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Plano, TX, United States

Wang J.,Denbury Resources | Liu Y.,Texas A&M University
SPE Production and Operations Symposium, Proceedings | Year: 2011

Horizontal well completion and stimulation technologies are the keys to successfully develop shale gas reservoirs. The impacts of hydraulic fracture parameters, hydraulic fracture induced complex natural fracture system, and rock characteristics to well performance need to be clearly understood. Numerical simulation based methods provided a better way over other conventional methods for modeling well performance in shale gas reservoirs. However, current numerical simulation methods, dual porosity modeling and discrete modeling, have following limitations: 1) time-consuming in setting up hydraulic and natural fracture systems; 2) large computation time required. We developed a new methodology to simplify hydraulic and natural fracture systems. Since large variations in natural fracture distribution and reservoir characteristics may result in unpredictable complex fracture network that cannot be accurately represented by discrete modeling, the hydraulic fracture and hydraulic fracture induced complex natural fracture system are treated as one enhanced zone. The simplified coarse dual porosity, dual permeability simulation model enables us to evaluate the effectiveness of stimulation treatment and understand shale gas production mechanism in a short time. To validate the new methodology, simulation results of a fine-grid reference model were compared with the simplified model. The simplified model greatly decreases simulation time and provides accurate results. We applied this methodology to Haynesville shale gas wells. Historical gas production and flowing BHPs were matched. Reservoir and enhanced zone parameters were obtained after history matching, including porosity and permeability of the matrix and natural fracture system, half length, width, and permeability of the enhanced zone, as well as EUR. Simulation results indicate that if conductivities of enhanced zones are in same order shorter enhanced zone is corresponding to sharp production decline, while long enhanced zone is corresponding to relatively slower production decline. Conductivity of enhanced zone is the controlling factor for early time production performance and behaviors of flowing BHPs, while Matrix permeability and SRV half-length are the controlling factors for late time production performance. Sensitivity analyses then were conducted to quantify the impact of the reservoir characteristics and enhanced zone parameters. The simulation results provided insights into effective stimulation designs and flow mechanism for shale gas reservoirs. Copyright 2011, Society of Petroleum Engineers. Source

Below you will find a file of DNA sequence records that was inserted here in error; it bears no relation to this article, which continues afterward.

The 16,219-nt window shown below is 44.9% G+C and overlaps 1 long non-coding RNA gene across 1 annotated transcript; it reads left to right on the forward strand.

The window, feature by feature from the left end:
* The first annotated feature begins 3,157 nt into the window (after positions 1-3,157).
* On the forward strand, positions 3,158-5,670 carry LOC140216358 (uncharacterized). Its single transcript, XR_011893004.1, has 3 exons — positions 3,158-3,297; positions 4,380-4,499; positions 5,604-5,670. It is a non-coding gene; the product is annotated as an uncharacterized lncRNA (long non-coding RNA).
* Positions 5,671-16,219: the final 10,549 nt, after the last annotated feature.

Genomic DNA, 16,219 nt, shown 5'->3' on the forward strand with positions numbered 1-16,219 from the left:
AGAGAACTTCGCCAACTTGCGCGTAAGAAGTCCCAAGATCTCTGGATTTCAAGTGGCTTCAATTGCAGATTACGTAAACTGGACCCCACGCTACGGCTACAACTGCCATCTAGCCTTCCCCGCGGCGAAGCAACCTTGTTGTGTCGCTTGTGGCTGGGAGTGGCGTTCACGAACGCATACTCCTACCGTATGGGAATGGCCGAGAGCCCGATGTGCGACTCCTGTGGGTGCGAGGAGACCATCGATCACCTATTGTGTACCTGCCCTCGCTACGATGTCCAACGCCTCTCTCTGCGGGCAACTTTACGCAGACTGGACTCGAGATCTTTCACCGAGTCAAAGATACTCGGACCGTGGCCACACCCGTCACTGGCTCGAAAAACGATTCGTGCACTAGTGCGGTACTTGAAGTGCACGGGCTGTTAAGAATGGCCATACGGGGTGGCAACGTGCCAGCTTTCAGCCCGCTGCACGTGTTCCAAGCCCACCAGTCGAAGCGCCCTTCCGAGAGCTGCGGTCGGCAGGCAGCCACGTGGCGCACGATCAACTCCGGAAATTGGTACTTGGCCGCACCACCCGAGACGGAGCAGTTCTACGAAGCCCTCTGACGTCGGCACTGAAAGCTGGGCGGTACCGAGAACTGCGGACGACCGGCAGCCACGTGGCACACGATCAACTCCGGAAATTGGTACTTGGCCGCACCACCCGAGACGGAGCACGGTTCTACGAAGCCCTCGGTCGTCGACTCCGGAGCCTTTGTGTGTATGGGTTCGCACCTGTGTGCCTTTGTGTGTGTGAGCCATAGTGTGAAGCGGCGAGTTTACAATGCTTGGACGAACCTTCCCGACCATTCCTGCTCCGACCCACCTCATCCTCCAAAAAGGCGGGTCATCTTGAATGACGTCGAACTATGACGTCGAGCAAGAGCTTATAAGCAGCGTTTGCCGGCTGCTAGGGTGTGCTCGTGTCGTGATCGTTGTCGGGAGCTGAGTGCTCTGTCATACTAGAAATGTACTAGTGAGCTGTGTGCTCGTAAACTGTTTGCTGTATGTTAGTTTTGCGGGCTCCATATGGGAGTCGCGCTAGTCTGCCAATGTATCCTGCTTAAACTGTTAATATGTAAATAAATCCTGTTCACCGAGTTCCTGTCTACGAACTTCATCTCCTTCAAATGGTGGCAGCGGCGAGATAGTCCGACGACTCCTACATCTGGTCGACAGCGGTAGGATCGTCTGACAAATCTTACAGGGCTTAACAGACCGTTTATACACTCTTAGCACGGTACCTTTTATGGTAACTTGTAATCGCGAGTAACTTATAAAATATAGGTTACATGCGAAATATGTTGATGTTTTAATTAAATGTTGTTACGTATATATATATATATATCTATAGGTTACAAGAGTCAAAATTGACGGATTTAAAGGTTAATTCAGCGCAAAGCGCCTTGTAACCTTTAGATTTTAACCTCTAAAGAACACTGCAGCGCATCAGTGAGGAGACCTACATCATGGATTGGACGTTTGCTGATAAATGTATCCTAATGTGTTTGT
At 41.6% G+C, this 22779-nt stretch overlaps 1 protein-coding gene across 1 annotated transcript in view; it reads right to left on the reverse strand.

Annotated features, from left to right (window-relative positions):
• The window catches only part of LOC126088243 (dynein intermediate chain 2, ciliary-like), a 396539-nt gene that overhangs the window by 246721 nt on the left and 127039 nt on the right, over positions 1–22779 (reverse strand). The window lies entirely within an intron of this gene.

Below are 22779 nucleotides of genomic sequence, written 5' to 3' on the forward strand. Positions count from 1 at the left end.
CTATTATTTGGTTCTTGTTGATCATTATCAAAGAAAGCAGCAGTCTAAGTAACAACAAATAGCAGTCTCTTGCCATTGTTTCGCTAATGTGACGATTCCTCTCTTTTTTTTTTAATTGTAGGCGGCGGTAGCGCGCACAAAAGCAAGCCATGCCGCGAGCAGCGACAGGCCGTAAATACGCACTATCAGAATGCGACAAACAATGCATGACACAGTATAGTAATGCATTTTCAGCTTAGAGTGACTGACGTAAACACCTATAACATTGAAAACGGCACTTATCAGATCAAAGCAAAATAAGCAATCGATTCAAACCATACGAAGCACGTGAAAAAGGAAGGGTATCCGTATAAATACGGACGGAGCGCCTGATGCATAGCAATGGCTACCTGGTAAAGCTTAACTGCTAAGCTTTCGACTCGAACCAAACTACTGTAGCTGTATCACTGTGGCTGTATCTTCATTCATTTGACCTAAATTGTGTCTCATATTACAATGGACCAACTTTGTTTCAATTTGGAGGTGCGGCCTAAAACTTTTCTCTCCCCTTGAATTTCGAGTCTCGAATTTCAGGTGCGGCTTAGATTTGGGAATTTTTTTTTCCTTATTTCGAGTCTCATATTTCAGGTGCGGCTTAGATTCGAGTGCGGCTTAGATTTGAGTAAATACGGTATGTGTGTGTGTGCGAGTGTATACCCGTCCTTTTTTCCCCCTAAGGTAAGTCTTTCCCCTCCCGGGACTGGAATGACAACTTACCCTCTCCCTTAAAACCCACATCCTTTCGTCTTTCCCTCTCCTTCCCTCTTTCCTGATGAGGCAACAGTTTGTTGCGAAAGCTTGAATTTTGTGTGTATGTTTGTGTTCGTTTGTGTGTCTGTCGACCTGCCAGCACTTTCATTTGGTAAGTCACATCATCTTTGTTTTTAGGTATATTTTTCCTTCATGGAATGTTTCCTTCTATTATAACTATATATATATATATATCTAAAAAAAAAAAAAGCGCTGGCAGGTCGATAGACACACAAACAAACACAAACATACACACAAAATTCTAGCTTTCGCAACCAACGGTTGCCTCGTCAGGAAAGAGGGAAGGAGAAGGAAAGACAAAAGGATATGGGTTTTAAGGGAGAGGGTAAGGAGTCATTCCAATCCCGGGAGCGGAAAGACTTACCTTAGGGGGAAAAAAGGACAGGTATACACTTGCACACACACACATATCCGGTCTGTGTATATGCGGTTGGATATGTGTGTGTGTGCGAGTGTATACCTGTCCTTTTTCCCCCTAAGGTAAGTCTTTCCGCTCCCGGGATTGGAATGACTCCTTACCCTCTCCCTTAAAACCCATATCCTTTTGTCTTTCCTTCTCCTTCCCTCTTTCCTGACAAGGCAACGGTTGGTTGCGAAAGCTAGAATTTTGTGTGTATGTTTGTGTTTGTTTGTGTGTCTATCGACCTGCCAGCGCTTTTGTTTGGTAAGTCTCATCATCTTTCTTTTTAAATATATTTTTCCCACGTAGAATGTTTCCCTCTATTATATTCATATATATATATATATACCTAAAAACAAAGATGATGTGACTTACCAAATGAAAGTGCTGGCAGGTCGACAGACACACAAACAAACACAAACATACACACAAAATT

Palisch T.T.,Carbo Ceramics | Handren R.J.,Denbury Resources
SPE Production and Operations | Year: 2010